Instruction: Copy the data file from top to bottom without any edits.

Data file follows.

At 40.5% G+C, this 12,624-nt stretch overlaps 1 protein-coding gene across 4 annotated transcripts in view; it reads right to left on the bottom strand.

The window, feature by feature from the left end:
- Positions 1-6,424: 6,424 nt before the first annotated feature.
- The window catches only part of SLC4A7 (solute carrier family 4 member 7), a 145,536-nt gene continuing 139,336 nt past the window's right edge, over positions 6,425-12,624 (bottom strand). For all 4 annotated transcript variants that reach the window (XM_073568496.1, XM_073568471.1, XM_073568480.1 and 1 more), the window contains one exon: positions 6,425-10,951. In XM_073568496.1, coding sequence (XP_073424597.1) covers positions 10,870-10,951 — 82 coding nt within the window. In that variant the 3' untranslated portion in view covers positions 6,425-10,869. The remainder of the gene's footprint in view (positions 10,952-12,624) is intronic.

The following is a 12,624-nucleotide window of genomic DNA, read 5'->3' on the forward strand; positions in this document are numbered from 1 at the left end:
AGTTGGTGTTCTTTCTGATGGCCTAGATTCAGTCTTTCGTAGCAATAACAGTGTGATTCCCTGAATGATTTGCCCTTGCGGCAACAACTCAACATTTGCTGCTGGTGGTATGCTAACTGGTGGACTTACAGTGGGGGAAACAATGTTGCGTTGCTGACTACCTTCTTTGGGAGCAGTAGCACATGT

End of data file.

At 40.5% G+C, this 12,624-nt stretch overlaps 1 protein-coding gene across 4 annotated transcripts in view; it reads right to left on the bottom strand.

The window, feature by feature from the left end:
- Positions 1-6,424: 6,424 nt before the first annotated feature.
- The window catches only part of SLC4A7 (solute carrier family 4 member 7), a 145,536-nt gene continuing 139,336 nt past the window's right edge, over positions 6,425-12,624 (bottom strand). For all 4 annotated transcript variants that reach the window (XM_073568496.1, XM_073568471.1, XM_073568480.1 and 1 more), the window contains one exon: positions 6,425-10,951. In XM_073568496.1, coding sequence (XP_073424597.1) covers positions 10,870-10,951 — 82 coding nt within the window. In that variant the 3' untranslated portion in view covers positions 6,425-10,869. The remainder of the gene's footprint in view (positions 10,952-12,624) is intronic.

The following is a 12,624-nucleotide window of genomic DNA, read 5'->3' on the forward strand; positions in this document are numbered from 1 at the left end:
AGTTGGTGTTCTTTCTGATGGCCTAGATTCAGTCTTTCGTAGCAATAACAGTGTGATTCCCTGAATGATTTGCCCTTGCGGCAACAACTCAACATTTGCTGCTGGTGGTATGCTAACTGGTGGACTTACAGTGGGGGAAACAATGTTGCGTTGCTGACTACCTTCTTTGGGAGCAGTAGCACATGT